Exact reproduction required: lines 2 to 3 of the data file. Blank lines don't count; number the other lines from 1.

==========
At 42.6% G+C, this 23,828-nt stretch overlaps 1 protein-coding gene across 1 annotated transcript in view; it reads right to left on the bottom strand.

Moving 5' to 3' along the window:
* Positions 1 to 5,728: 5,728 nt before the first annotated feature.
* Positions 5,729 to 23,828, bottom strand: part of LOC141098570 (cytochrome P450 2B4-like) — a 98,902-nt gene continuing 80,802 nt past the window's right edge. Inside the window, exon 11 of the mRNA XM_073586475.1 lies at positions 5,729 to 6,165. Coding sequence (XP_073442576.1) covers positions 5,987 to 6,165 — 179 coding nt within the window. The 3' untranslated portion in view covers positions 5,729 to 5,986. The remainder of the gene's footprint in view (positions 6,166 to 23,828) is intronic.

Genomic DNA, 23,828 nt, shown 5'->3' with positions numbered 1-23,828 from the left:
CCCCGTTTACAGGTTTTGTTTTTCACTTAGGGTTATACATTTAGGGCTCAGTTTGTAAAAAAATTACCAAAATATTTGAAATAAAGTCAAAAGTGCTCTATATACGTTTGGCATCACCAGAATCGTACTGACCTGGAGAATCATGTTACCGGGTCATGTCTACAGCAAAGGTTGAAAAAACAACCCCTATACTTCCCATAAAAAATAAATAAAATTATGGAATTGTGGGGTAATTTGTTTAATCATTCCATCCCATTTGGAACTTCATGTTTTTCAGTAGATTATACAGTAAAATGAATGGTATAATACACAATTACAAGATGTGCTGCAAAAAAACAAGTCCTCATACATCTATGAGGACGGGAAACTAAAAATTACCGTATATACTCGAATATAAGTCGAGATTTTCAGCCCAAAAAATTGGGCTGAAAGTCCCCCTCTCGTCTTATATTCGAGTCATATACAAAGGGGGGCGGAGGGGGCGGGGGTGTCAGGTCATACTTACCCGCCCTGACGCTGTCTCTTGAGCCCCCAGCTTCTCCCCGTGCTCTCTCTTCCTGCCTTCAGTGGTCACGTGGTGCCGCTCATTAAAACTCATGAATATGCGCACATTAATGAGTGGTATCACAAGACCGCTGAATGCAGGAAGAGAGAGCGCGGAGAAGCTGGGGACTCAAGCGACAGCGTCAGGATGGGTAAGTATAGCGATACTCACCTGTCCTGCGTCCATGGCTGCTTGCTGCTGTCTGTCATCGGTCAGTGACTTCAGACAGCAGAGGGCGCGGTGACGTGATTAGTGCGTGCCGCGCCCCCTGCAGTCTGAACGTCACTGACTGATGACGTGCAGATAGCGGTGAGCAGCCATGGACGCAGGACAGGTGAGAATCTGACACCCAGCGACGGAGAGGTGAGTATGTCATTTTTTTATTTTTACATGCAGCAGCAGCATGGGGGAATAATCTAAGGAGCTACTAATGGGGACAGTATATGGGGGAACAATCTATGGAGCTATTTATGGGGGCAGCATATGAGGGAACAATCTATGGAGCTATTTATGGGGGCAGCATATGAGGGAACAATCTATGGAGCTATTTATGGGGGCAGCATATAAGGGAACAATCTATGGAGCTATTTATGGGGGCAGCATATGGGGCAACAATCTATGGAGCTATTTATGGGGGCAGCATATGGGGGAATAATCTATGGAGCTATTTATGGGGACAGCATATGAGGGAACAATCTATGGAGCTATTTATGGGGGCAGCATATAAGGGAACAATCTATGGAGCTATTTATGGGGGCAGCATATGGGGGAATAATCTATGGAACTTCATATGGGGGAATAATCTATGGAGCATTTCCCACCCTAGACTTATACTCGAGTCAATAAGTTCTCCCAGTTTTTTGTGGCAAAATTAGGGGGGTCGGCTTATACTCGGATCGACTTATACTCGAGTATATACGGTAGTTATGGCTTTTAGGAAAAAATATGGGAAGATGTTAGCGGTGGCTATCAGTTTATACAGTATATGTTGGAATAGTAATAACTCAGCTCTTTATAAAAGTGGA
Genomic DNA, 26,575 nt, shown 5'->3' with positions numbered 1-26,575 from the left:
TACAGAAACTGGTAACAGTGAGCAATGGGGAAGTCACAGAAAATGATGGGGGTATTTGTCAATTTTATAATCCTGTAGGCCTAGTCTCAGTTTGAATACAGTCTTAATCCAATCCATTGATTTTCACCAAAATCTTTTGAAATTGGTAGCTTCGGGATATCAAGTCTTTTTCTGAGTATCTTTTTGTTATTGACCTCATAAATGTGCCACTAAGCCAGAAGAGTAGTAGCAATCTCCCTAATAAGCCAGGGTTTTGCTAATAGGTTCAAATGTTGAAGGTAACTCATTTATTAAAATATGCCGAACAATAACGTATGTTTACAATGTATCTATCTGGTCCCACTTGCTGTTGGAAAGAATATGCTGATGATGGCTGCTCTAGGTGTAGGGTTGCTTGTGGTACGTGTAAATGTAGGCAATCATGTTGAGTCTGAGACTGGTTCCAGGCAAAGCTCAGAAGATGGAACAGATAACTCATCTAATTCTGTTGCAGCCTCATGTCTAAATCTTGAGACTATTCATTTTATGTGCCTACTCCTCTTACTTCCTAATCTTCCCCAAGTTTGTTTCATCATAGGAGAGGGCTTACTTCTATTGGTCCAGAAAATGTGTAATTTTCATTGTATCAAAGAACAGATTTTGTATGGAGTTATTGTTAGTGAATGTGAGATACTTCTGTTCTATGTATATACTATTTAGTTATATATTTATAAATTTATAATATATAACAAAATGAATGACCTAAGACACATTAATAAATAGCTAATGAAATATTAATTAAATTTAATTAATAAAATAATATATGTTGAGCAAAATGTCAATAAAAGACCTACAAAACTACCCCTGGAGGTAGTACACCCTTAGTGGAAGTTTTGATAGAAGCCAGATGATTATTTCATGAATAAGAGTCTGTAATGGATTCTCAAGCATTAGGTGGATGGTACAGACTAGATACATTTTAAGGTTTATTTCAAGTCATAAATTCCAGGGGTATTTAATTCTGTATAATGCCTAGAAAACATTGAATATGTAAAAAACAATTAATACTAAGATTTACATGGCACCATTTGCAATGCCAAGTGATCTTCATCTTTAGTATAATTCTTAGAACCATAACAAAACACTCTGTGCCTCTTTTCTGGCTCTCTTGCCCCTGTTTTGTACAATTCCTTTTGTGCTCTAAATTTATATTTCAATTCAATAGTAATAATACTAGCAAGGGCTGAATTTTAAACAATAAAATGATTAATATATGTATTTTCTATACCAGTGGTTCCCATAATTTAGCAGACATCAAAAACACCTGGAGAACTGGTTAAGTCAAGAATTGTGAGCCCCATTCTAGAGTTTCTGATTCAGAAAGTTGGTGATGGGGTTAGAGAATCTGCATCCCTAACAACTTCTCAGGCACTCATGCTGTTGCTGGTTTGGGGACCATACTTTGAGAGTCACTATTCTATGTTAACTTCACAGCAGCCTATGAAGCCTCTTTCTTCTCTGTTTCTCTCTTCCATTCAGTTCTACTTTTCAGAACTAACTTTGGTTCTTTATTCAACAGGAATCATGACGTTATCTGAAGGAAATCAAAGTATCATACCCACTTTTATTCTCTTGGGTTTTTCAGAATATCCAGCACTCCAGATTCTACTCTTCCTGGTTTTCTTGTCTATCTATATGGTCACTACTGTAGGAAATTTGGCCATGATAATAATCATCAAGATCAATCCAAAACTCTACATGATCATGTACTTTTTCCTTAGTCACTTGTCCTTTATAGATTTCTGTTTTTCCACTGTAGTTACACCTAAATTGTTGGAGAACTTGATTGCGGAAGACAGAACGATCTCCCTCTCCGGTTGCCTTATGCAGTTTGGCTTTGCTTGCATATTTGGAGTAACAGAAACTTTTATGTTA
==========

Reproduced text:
Moving 5' to 3' along the window:
* Positions 1 to 5,728: 5,728 nt before the first annotated feature.